Tyler Middlestadt

The perpetual challenge facing thousands of Cal Poly students, and even more of our colleagues who live, work and raise families in San Luis Obispo is how do we respectfully co-exist with profound differences in our lifestyles? Students have drastically different routines, habits and perceptions of respect and courtesy than do most community residents. Those of us living off-campus constantly struggle to live our lives fully while respecting the needs of our neighbors, and for those of you in the dorms, it’s only a matter of time.

As students, we’re in an interesting predicament: we’re on our own for the first time, anxious to carve out our independence and living in an area with a very youthful and active nightlife. On top of all this, we’re likely to live next door to a family home with young children and parents who leave for work early in the morning. Mix these two scenarios with a late-night gathering and a couple refreshments, and you have the age-old problem of college town community relations.

Many San Luis Obispo residents would like to believe that we are in fact not a college town, but instead a beautiful and quiet retirement community. For better or worse, both are true. Over one-third of our total population is enrolled at Cal Poly or Cuesta, and over $1 billion annually is contributed to the local economy from the impact of Cal Poly alone.

But let us not ignore that many of our neighbors don’t join us downtown, and aren’t interested in the frequent gatherings that we stage around town. While the fear of San Luis Obispo turning into the next Isla Vista party destination is a valid concern, is it fair that students can be fined up to $1,000 for making too much noise after 10 p.m., or using their yard as a makeshift restroom?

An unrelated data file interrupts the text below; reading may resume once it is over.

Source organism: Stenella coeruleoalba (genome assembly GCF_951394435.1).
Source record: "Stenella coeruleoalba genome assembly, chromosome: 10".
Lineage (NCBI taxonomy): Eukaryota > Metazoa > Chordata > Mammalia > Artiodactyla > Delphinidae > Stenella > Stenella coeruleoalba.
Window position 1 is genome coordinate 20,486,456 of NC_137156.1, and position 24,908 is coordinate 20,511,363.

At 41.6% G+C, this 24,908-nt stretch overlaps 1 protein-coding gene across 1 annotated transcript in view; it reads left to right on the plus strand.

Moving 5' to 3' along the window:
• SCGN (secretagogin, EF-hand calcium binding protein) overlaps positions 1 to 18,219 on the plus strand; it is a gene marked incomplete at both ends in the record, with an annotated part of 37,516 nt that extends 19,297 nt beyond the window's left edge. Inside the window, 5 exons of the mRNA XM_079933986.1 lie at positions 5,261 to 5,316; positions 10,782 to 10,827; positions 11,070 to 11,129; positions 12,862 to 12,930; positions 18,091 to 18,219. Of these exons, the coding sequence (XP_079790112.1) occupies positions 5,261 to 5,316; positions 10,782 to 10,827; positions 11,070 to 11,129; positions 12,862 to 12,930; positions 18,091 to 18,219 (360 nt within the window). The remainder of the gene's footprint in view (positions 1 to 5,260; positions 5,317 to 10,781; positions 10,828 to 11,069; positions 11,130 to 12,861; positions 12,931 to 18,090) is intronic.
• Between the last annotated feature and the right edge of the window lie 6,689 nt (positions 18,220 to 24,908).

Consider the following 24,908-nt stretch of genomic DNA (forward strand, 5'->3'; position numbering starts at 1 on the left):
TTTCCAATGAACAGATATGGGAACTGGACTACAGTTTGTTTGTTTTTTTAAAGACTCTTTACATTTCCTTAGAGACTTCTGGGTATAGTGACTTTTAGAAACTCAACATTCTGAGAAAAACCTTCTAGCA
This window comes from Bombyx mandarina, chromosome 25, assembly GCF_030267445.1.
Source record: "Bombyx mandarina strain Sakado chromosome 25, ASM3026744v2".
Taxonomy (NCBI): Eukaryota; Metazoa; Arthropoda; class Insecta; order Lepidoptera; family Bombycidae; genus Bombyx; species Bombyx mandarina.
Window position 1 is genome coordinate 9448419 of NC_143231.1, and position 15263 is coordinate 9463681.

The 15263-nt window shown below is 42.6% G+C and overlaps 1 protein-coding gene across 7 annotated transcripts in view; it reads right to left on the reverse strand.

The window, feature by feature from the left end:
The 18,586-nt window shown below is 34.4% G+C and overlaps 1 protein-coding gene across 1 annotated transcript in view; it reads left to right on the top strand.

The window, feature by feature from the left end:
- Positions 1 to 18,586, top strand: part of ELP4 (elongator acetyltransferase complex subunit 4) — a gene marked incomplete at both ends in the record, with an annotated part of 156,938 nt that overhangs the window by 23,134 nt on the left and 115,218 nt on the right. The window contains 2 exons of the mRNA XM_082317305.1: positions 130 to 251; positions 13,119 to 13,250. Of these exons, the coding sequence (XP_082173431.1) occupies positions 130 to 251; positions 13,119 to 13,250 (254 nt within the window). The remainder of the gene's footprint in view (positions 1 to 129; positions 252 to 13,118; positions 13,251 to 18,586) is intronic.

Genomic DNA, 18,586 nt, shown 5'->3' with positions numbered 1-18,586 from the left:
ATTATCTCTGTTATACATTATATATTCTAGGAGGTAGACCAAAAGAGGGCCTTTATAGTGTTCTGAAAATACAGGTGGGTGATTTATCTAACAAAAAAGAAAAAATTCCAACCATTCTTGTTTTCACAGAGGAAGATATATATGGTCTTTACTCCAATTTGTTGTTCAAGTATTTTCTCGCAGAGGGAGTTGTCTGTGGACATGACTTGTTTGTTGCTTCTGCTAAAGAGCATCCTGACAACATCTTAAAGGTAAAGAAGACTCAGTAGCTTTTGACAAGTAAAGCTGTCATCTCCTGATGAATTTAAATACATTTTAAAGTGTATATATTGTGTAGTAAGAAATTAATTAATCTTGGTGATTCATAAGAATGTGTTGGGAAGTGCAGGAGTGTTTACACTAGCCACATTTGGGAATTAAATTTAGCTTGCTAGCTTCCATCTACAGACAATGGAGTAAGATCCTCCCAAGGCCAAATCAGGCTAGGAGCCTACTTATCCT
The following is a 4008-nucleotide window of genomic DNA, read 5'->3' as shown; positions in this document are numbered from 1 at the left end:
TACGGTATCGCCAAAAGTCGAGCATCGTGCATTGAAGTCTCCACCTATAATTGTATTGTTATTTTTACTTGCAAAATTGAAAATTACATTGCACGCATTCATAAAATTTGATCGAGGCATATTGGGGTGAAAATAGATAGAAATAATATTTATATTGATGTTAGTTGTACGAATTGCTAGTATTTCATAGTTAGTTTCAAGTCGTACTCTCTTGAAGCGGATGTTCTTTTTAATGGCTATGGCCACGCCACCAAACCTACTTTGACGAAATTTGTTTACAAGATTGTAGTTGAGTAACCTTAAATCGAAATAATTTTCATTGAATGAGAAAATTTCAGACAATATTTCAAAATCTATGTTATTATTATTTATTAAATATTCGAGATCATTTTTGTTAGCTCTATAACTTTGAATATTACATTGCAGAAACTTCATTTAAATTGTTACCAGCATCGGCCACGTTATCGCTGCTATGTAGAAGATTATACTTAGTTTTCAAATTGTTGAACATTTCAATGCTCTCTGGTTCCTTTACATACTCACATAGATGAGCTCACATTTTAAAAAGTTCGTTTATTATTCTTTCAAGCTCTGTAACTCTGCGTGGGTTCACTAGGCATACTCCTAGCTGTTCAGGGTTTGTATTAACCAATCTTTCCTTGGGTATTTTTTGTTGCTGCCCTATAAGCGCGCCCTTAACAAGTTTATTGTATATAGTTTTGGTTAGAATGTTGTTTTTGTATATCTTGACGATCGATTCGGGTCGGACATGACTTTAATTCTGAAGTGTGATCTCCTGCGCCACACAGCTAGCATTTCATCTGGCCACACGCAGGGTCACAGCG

The answer isn’t simply black and white.

If you had to wake up for a final at 7 a.m. and your neighbors were blasting Juvenile at 2 a.m. could you grin and bear it? If every time you walked downtown it smelled like a grimy New York subway station would you defend the right to urinate in public?

The problem isn’t that the police are out to get us, or that the city is conspiring to drive us out with their endless bureaucratic hand slaps. The fact is that city officials are concerned with preserving the health and safety of the public, and maintaining everyone’s right to party all night just isn’t a top priority. It is unfortunate that students are frequently targeted by the police, but if we invested a bit more of our energy into avoiding these encounters, the outcome would be dramatically different. Here are a few tips for avoiding a run in with the SLOPD, and boosting your image with your neighbors:

Notify your neighbors in advance if you’re planning a large gathering. Include your phone number so they call you instead of the police if it gets too loud.

Be a responsible host and make sure that the backyard is kept quiet during late-night hours. Unfortunately, your yard is probably next to their bedroom window.

Don’t be afraid to put an end to a gathering that has gotten out of control. A rumor that the police are on their way should do, but be sure that folks get home safe.

It’s not about us versus them – it’s about a community working together. Both sides need to be more understanding and tolerant, but my sense is that unless students make the first move to show that we’re genuinely interested in enhancing our community and respecting our fellow residents, it’s unlikely that we’ll ever get the respect we deserve. This is our community challenge – are you up to the task?

Tylor Middlestadt is the ASI president and a Mustang Daily columnist

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